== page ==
There are many recipes for pumpkin juice out there in the world of J.K. Rowling worshippers, and they are all pretty good, but we wanted something a little less sweet so that our Pumpkin Pimm’s would taste like a proper cocktail. Roasting a fresh sugar pumpkin (that’s the smallish variety that weigh just a few pounds, typically used for pies, not the big ones that are carved into jack-o-lanterns) did the trick, giving a slight smokiness to our housemade pumpkin juice.

Merlin’s Beard, that’s a good drink! Careful not to splinch yourself on the way home from that Hallowe’en Feast.

Pumpkin Pimm’s

It doesn’t take long to make your own pumpkin juice, but, if you’re desperate to try this drink before the Three Broomsticks fills up with tipsy witches, then mix a few tablespoons of canned pumpkin with the pear nectar and apple cider called for in our pumpkin juice recipe and strain — it should still give you a good flavor.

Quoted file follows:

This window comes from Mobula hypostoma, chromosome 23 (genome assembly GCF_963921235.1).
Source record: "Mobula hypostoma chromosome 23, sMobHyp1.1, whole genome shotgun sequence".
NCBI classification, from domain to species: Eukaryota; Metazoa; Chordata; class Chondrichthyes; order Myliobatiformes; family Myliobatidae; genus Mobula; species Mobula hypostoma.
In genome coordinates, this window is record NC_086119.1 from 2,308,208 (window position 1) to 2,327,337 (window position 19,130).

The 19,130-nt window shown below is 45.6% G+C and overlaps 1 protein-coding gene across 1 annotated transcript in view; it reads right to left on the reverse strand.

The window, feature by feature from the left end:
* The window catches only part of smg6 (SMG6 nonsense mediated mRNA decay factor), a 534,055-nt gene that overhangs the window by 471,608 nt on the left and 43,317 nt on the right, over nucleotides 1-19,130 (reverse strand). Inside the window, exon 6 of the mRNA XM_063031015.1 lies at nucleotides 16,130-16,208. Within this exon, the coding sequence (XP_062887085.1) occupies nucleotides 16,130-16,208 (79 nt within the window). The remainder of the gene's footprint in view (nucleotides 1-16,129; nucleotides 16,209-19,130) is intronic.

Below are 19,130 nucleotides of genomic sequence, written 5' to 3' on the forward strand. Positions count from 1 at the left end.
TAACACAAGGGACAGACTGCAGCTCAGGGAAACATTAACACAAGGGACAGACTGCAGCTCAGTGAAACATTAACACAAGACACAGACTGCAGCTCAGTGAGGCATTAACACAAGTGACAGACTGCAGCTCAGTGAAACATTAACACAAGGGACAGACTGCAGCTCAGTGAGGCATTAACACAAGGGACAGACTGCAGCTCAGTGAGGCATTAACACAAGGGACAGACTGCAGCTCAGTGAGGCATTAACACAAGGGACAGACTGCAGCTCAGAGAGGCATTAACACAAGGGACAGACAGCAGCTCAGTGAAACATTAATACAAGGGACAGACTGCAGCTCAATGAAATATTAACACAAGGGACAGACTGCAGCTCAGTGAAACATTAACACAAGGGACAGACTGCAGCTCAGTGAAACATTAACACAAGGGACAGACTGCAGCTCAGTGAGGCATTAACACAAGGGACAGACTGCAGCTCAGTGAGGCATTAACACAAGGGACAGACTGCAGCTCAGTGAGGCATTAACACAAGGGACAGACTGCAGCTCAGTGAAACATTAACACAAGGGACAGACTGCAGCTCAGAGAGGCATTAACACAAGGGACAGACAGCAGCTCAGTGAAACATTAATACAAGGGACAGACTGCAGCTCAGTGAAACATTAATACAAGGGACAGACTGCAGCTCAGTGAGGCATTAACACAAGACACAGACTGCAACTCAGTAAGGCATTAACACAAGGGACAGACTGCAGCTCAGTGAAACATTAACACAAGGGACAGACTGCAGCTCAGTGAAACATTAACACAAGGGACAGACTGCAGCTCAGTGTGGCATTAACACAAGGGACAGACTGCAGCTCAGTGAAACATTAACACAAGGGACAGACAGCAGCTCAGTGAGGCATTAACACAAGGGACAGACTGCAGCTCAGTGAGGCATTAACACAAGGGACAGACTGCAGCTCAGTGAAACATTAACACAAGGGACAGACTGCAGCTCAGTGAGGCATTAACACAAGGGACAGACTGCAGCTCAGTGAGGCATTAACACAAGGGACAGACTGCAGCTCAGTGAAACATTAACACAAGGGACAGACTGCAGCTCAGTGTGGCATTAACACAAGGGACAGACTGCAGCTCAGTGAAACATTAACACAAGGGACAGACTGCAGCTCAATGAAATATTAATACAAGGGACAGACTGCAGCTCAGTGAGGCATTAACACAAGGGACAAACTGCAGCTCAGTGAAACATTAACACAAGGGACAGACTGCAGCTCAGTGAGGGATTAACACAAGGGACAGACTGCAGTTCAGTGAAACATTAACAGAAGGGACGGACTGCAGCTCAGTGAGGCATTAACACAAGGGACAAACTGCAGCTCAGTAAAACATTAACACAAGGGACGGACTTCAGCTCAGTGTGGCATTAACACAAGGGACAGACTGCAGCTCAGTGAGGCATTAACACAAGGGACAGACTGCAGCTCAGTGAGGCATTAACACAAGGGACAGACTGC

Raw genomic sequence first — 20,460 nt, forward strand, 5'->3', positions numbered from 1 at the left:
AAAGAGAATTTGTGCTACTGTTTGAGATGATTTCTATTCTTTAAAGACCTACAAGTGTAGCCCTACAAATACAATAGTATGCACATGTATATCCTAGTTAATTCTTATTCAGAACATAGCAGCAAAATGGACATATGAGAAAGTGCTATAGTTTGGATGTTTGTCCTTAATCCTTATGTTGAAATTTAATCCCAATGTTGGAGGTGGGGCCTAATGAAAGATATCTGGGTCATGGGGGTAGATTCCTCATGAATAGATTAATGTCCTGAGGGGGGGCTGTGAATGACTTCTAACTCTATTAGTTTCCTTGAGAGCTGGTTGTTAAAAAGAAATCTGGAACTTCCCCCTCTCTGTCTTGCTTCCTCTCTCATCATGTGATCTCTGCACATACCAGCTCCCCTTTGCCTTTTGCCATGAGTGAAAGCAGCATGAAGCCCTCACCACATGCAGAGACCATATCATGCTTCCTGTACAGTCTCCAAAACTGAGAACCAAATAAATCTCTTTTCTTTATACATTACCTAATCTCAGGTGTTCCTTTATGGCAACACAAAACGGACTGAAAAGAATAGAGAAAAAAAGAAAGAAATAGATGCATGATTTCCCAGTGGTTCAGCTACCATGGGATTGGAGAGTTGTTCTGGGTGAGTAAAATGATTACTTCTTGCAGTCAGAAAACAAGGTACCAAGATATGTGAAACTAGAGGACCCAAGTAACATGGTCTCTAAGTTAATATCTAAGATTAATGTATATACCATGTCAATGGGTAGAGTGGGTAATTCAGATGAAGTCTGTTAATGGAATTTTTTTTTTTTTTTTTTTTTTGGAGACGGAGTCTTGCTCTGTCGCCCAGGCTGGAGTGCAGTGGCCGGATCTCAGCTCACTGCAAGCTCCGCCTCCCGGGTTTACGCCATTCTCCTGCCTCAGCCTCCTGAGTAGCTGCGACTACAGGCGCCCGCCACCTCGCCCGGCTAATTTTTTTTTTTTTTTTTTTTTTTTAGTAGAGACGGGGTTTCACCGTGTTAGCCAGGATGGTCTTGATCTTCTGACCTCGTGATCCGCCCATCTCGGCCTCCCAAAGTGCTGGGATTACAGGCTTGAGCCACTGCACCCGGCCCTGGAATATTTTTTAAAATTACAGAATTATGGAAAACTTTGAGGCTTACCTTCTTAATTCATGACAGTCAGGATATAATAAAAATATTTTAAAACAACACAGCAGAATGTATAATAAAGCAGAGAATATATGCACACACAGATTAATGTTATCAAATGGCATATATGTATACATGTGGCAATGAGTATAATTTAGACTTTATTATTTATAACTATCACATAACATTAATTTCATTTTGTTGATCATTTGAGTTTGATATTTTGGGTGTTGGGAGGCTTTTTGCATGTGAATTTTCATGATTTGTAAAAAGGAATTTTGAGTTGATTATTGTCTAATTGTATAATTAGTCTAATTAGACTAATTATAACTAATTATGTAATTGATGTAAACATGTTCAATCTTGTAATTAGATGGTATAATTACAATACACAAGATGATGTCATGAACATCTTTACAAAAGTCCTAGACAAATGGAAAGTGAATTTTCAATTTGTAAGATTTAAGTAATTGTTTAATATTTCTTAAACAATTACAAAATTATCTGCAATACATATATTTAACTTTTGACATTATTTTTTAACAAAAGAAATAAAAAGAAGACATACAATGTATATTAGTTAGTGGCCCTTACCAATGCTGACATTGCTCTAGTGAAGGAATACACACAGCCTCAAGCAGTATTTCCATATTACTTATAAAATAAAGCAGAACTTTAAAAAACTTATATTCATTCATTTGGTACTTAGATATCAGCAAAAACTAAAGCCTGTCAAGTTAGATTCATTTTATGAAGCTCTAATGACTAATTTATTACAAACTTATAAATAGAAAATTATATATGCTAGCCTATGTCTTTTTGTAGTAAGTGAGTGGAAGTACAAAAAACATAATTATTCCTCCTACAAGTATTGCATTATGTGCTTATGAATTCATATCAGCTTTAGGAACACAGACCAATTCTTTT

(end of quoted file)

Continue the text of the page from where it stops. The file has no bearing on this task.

2 ounces Pimm’s No. 1

1 ounce gin (as always, we recommend Catoctin Creek Organic Watershed Gin)

3 ounces pumpkin juice (our recipe here)

small teaspoon of mashed pumpkin (reserved from juice recipe)

toasted salted pumpkin seeds for garnish (optional but worth it)

Place first four ingredients in cocktail shaker with ice. Shake vigorously and strain into a glass. Top with pumpkin seeds and enjoy.

The Friday Tipple: Salted Cucumber Pimm’s

Salted Cucumber Pimm's